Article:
Initial results showed that such a transplantation could not cure ALS but prolong the overall survival time significantly. Currently there are five different clinical studies* ongoing which use stem cells to treat ALS with other treatment regimens.

What are potential risks of treating ALS with stem cells?

Stem cell isolation, their cultivation and in vitro expansion are quite complex procedures, especially if they are meant to be reinjected in vivo. On the one hand, the risk of contamination and subsequent rejection of the cells might occur. On the other hand, cells that are expanded too rapidly might loose their potency or might transform into cancer cells if treated with complex cocktails of growth factors for too long. Hence, the whole process must be strictly controlled throughout the whole life cycle of the cells, from isolation to reinjection or the therapy might cause adverse effects or be simply ineffective.

What is the stem cell secretome?

One reason for the observed beneficial effects after injection of stem cells might be the secreted compounds (cytokines or other biologically active proteins) into their so-called “microenvironment”. The entirety of these secreted compounds, which are incorporated within exosomes, is called “secretome”.

Several publications already showed that this secretome contains neuroprotective growth factors which can protect neurons and glial cells and at the same time activate anti-inflammatory and anti-apoptotic pathways within the surrounding tissue ii,v (Marconi et al., 2012; Shin et al., 2021). It is also discussed if exosomes transfer miRNA which play a key role in inter-cellular communication (Shin et al., 2021). Scientific data supports the theory that injection of stem cell conditioned media can mitigate the severity of the injury and enhance functional recovery of spinal cord injury in animal models v(Shin et al., 2021). Results from animal models for ALS showed that the use of stem cells or its secretome does have beneficial effects but it appears as if the secretome alone is sufficient, indicating that it is probably not necessary to inject the stem cells.

What is the ANOVA IRM secretome?

The secretome provided by ANOVA IRM is the most advanced alternative MSC secretome on the market. Only one donation is necessary to isolate your own personal mesenchymal stem cells which are then cultivated in vitro for a short period to generate sufficient amounts of stem cell-conditioned medium which contains the exosomes secreted by your stem cells. After separating the stem cells from the medium, your own personalized secretome will undergo a thorough internal quality control before it is being used for up to 10 treatments, which will be scheduled according to your special needs. All internal processes are controlled by German Drug Authorities and are therefore highly regulated to yield the best quality available.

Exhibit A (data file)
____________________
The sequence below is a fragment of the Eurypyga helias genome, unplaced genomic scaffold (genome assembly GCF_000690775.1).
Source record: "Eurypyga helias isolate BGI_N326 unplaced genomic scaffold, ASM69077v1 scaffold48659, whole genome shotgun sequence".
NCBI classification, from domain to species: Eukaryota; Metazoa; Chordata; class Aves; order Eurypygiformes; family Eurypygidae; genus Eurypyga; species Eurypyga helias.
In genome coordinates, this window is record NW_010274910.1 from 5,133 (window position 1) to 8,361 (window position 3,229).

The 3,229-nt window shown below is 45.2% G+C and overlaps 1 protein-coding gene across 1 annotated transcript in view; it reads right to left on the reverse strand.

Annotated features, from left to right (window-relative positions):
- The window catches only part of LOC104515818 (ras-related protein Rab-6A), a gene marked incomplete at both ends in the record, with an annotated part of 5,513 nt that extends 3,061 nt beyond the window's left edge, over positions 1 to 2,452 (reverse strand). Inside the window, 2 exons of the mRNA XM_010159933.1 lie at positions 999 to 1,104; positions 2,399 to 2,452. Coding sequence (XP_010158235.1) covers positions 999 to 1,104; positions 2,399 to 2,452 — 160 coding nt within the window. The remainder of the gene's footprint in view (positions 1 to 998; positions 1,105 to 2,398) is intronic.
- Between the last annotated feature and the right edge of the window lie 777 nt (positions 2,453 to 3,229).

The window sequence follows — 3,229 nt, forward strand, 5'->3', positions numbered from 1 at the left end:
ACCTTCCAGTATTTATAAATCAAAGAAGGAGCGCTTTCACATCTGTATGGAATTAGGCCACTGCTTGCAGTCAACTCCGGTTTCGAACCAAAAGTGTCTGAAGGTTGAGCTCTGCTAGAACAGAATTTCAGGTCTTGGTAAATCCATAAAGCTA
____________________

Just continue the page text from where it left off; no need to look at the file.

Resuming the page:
What are the advantages?

There are many advantages when using the ANOVA secretome over the injection of stem cells. As the stem cells are cultivated over a short period of time and under mild conditions there is only a low risk of loss of potency during the cultivation. No cells have to be reinjected and therefore the risk for infections or the risk to develop cancer from the pluripotent stem cells does not exist. Your own personalized secretome-containing medium will be generated and stored until you need it, hence there is no need to reschedule your appointment in case the stem cells didn’t grow properly which might be the case if stem cells need to be injected. Finally, you can rely on the highly regulated system of the German Drug Authorities when it comes to quality and safety of the final product.

Whether Stem Cell Secretome is a treatment option for you depends on your current health status and the underlying problem in your specific case. If you would like to know more about your treatment options with Stem Cell Secretome, schedule an appointment today. Our doctors will assess your medical files to see if you can benefit from stem cell treatment.

References and Literature

  1. Corcia, P., Beltran, S., Bakkouche, S. E., & Couratier, P. (2021). Therapeutic news in ALS. Rev Neurol (Paris), 177(5), 544-549. doi:10.1016/j.neurol.2020.12.003
  2. Marconi, S., Castiglione, G., Turano, E., Bissolotti, G., Angiari, S., Farinazzo, A., . . . Bonetti, B. (2012). Human adipose-derived mesenchymal stem cells systemically injected promote peripheral nerve regeneration in the mouse model of sciatic crush. Tissue Eng Part A, 18(11-12), 1264-1272. doi:10.1089/ten.TEA.2011.0491
  3. Muzio, L., Viotti, A., & Martino, G. (2021). Microglia in Neuroinflammation and Neurodegeneration: From Understanding to Therapy. Front Neurosci, 15, 742065. doi:10.3389/fnins.2021.742065
  4. Rowland, L. P., & Shneider, N. A. (2001). Amyotrophic lateral sclerosis. N Engl J Med, 344(22), 1688-1700. doi:10.1056/NEJM200105313442207
  5. Shin, S., Lee, J., Kwon, Y., Park, K. S., Jeong, J. H., Choi, S. J., . . . Lee, C. (2021). Comparative Proteomic Analysis of the Mesenchymal Stem Cells Secretome from Adipose, Bone Marrow, Placenta and Wharton's Jelly. Int J Mol Sci, 22(2). doi:10.3390/ijms22020845
  6. Sykova, E., Cizkova, D., & Kubinova, S. (2021). Mesenchymal Stem Cells in Treatment of Spinal Cord Injury and Amyotrophic Lateral Sclerosis. Front Cell Dev Biol, 9, 695900. doi:10.3389/fcell.2021.695900